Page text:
We all know that curiosity kills the cat – but that doesn’t do anything to stop our compulsion to fill the gaps.

People are a naturally curious race, and using what is known as “curiosity gaps” is an effective way to entice prospective readers to click, read – and hopefully share – your content. How? By giving them something to wonder about.

A smart freelance copywriter invokes curiosity in a number of ways. They create suspenseful headings, purposely omit information to leave their audience hanging, or tease with subtle hints of what is to come. Here are some examples of good titles that open up a curiosity gap:

  • Stay-at-home mum makes £30,000 a month working from home. Find out how.
  • Why reading this blog post will make you weep.



According to the American Psychology Association, anger and sadness are two of our most basic – even primal, if you wish – emotions. Either of them may propel us into action. It means that reading posts that make you angry or sad may end up affecting you more profoundly than others.

You’ve probably cried your eyes out on more than one occasion over a good book, movie, or even a tear-jerking commercial (take blood donation campaigns, for instance). That’s why freelance copywriters – especially those of sales-related text – should keep “if they cry, they buy” as their motto. Cleverly weaving a sob story into your content will do much to create empathy. Your readers will establish a firmer connection, remember what they’ve read for longer, and possibly share what they’ve read with others.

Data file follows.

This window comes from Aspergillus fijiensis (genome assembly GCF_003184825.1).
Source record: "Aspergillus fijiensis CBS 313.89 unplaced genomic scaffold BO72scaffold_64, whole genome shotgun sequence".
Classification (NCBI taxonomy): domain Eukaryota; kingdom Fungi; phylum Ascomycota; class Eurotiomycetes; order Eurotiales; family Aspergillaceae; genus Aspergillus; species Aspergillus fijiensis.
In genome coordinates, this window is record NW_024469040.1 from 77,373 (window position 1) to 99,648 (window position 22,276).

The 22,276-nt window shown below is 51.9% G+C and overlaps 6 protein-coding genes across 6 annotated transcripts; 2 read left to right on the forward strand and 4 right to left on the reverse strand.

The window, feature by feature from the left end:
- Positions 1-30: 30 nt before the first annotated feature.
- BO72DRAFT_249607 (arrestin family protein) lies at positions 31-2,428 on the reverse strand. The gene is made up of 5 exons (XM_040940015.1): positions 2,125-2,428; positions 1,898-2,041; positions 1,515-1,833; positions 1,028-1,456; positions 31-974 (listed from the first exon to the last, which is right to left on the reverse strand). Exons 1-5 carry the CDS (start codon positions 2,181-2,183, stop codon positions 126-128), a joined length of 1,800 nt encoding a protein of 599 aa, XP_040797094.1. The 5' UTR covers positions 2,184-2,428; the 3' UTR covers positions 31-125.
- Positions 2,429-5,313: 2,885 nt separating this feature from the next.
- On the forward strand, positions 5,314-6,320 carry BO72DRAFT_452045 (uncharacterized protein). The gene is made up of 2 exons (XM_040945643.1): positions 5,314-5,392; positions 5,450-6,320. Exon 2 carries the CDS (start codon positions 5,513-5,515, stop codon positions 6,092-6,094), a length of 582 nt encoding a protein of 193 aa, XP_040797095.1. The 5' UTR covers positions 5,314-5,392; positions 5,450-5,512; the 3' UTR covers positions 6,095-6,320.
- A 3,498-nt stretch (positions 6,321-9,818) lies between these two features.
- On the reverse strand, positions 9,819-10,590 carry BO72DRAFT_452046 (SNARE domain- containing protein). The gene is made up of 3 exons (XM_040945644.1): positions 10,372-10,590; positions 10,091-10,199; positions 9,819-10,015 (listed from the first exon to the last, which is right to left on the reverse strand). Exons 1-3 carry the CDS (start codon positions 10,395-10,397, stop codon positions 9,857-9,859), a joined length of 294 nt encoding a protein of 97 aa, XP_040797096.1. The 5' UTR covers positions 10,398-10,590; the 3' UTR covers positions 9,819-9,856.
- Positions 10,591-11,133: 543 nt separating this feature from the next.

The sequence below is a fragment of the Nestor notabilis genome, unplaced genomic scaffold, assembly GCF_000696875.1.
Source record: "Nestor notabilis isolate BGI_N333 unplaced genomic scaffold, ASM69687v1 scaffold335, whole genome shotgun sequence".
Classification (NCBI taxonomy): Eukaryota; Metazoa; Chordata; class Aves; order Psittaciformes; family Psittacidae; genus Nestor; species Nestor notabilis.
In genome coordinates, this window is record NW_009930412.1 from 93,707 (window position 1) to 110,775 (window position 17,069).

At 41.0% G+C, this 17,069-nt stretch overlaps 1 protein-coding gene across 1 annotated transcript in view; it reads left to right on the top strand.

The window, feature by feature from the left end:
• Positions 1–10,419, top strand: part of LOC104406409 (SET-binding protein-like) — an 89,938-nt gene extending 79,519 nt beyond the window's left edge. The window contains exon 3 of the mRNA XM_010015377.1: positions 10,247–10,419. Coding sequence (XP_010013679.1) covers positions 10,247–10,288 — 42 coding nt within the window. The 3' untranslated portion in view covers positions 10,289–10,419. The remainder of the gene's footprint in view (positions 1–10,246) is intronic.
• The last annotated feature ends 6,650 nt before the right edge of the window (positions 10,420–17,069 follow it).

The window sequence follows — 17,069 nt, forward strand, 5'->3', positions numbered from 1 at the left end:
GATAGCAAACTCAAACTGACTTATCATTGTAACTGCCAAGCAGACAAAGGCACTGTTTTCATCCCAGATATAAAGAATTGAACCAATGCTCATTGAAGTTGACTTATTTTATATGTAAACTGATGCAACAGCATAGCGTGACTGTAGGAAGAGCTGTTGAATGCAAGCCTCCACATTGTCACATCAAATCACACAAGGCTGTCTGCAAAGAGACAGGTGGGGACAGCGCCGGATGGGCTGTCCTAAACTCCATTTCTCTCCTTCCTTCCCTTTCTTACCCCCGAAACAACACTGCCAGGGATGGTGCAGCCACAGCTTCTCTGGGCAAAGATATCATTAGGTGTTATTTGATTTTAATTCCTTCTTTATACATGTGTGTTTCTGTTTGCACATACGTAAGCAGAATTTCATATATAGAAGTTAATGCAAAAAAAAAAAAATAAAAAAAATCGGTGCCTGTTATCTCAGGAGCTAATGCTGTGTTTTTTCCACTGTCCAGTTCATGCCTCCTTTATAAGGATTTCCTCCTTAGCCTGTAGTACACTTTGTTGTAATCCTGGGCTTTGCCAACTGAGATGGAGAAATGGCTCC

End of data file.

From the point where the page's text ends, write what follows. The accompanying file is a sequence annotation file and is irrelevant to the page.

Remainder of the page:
Evoking feelings of anger has much the same effect. This can be making a strong controversial statement, for example, one that will awaken disagreement and possibly ignite debate. A surge of anger instantly poises your body for action. The release of the hormone adrenaline triggers the fight-or-flight response so instantly identifiable in creatures big and small. In our case, we are much more likely to react to articles containing unnecessarily sweeping statements, unfair stereotypes or which share views that we strongly disagree with.


“Humour is by far the most intelligent activity of the human brain,” says Edward de Bono – and if it is, we want in on it. A little well-placed humour in your text will do wonders. It’s scientifically proven that humour positively affects readers’ abilities to retain information and helps make your text more convincing and memorable as well as importing a deliciously energising effect which often prompts audiences to share. During writing, it is often used to alleviate tension, promote engagement or discuss what could be perceived by some as “difficult” topics. A great example of the latter is the sitcom Will & Grace, which employs humour to address being gay in New York City.